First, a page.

Microsoft’s venerable operating system known as Windows has been around since November of 1985, first existing as an operating shell for the PC based MS-DOS, as computer users and consumers were growing more interested in graphical user interfaces. Since then, Windows has become the primary PC platform for schools, business, and home computing, and has released several different versions of the OS over the past thirty years. Now, though, the legacy of new versions of Windows looks to be coming to an end.
According to Microsoft executive Jerry Nixon at a conference last week (via Extreme Tech), this year’s upcoming Windows 10 will be the last version of the PC operating system that the company releases. Don’t think that this means Windows is going away, though — instead, Microsoft plans on releasing more incremental updates over time, giving a longer lifespan to the framework of Windows 10, which is expected to power a plethora of different devices from desktops, laptops, mobile phones, and the Xbox One.
Unlike the current update framework through Windows Update — which mostly consist of bug fixes and security patches — the new update framework for Windows 10 is expected to include more substantive updates that actually change the way that the operating system will work over time. It’s highly likely that many new updates that will be released in the future will be done so at a premium, in lieu of the construction and release of entirely new versions of Windows every few years. Over the last few years, Microsoft has seemed to be interested in simplifying their branding. As the newsbreaking article postulates, it’s quite possible that the “Windows 10″ branding is only temporary, and that it will simply be known as “Windows” after enough time has gone by.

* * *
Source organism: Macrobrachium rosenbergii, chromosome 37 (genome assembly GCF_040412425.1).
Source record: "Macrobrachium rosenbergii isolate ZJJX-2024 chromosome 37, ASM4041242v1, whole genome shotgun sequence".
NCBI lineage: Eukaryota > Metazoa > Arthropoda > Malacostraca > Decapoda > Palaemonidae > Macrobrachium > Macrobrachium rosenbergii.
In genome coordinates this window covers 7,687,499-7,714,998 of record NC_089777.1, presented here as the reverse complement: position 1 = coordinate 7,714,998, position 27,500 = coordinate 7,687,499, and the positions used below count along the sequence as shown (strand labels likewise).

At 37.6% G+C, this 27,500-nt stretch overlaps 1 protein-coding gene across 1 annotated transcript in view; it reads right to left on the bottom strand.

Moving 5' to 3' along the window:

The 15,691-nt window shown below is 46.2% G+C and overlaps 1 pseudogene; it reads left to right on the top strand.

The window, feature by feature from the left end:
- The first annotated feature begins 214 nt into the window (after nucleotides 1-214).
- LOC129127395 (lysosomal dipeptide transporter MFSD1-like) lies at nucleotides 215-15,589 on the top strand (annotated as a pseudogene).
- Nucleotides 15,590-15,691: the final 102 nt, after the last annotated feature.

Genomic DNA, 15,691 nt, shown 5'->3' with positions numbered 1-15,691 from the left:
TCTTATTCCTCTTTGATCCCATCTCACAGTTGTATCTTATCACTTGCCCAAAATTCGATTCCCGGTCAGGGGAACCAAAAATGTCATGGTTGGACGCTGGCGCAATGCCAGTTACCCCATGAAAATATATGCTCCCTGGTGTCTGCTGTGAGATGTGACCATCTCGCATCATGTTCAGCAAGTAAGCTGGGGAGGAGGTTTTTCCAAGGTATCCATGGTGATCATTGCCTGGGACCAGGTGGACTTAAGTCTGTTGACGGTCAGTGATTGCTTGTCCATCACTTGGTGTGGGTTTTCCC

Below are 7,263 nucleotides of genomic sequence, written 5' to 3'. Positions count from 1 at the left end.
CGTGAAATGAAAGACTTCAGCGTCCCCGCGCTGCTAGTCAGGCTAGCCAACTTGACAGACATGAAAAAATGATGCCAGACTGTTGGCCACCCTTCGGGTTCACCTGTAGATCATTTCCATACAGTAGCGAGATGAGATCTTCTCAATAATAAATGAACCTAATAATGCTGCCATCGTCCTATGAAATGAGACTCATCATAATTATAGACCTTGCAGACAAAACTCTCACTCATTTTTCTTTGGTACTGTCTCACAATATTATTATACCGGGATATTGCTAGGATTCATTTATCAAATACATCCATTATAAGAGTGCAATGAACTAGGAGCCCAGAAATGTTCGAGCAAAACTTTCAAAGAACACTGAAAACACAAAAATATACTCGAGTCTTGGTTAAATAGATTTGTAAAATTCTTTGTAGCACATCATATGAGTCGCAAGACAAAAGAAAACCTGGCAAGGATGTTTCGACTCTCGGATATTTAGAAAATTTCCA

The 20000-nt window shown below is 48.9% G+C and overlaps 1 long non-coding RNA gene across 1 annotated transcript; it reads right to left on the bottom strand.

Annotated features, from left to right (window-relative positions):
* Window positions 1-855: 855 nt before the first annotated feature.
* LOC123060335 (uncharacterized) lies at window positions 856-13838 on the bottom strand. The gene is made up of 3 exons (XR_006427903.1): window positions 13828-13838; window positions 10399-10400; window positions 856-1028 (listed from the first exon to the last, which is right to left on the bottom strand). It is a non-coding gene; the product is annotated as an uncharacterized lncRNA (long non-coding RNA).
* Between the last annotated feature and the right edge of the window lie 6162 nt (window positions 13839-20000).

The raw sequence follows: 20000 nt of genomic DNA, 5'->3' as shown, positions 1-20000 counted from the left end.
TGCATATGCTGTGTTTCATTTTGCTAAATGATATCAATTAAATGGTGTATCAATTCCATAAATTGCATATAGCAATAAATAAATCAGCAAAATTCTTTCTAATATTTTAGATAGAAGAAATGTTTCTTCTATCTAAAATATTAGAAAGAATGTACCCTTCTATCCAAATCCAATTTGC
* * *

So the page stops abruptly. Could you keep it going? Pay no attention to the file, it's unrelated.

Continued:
The updates may also be simply “pushed” to the device running the OS, similarly to updates for Google’s Chrome browser. As the article states, “Sometimes you open Chrome and it looks a little different or does something new. Almost no one knows what version of Chrome they are running because it changes so frequently. This experience might be the future of Windows.”
Windows 10 is expected to roll out for PC’s this summer, while rollout on future devices will come over the next several months. For more on Windows 10 as it develops, keep an eye on GeekNation.
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